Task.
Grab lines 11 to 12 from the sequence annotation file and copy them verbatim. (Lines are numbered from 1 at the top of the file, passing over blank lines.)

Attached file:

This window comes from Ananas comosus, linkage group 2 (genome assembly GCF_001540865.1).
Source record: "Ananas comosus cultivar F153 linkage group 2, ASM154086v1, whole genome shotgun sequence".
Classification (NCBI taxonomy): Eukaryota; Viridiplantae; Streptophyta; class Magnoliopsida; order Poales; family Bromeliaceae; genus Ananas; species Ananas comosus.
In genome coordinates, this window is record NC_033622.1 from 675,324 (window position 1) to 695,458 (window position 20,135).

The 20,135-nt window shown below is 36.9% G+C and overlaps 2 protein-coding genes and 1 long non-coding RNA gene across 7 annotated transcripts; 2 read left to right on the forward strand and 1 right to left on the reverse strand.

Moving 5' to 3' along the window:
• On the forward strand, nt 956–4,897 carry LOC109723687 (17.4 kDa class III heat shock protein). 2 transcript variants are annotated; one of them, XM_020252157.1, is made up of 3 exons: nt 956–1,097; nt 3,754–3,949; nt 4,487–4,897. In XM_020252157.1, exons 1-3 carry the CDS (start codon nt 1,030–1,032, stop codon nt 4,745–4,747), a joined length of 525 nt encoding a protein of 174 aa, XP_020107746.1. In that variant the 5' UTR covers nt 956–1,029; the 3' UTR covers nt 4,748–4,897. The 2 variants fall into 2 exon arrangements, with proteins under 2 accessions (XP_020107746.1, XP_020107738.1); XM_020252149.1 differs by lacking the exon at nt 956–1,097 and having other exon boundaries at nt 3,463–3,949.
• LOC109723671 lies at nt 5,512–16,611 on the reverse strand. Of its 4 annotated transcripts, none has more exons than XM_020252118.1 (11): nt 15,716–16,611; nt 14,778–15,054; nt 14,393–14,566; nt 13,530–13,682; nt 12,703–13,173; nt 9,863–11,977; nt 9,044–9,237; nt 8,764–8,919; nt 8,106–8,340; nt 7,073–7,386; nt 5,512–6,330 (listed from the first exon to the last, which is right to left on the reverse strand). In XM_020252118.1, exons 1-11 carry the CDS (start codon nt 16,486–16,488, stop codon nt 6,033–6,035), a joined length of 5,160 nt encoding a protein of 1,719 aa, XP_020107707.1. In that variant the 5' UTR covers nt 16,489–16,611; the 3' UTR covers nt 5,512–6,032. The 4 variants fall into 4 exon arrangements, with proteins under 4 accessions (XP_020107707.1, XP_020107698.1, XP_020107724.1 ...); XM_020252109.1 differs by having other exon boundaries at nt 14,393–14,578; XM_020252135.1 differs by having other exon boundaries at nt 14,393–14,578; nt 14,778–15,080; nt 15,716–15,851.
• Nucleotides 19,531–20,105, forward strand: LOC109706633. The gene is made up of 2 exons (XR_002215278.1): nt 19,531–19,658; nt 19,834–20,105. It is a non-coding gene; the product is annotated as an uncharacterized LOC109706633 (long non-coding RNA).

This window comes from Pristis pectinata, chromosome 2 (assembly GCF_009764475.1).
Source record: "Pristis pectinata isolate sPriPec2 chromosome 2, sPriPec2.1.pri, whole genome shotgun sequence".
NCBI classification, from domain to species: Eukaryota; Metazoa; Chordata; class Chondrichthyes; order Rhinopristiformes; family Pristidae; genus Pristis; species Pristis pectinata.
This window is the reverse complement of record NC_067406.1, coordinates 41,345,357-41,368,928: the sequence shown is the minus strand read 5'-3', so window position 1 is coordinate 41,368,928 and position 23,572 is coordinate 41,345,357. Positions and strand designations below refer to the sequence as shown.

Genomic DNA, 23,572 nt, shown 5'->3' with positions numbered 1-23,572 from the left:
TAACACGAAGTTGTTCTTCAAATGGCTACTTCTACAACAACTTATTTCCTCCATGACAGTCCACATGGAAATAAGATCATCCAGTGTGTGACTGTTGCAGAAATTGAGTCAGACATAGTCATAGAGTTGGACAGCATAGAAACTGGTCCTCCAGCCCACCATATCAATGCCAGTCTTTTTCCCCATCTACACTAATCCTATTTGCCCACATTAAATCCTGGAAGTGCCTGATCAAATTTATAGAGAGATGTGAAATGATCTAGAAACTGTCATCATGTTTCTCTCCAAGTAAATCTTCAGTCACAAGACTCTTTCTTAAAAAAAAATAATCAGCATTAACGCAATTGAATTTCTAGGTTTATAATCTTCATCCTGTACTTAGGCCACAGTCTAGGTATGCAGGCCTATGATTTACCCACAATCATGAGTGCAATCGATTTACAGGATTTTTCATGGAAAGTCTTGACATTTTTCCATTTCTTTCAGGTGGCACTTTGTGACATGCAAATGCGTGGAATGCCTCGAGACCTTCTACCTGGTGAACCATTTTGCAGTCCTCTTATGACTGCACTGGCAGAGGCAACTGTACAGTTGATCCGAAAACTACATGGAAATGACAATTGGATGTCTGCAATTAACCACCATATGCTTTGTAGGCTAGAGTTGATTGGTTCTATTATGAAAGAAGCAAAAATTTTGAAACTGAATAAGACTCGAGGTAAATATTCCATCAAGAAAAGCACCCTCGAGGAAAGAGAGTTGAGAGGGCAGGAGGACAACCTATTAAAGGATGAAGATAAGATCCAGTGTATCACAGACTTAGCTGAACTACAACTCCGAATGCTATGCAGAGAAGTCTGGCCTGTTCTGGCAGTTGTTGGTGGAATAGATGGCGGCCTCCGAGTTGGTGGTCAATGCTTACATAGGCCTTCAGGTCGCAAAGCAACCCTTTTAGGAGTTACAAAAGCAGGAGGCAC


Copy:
Source record: "Pristis pectinata isolate sPriPec2 chromosome 2, sPriPec2.1.pri, whole genome shotgun sequence".
NCBI classification, from domain to species: Eukaryota; Metazoa; Chordata; class Chondrichthyes; order Rhinopristiformes; family Pristidae; genus Pristis; species Pristis pectinata.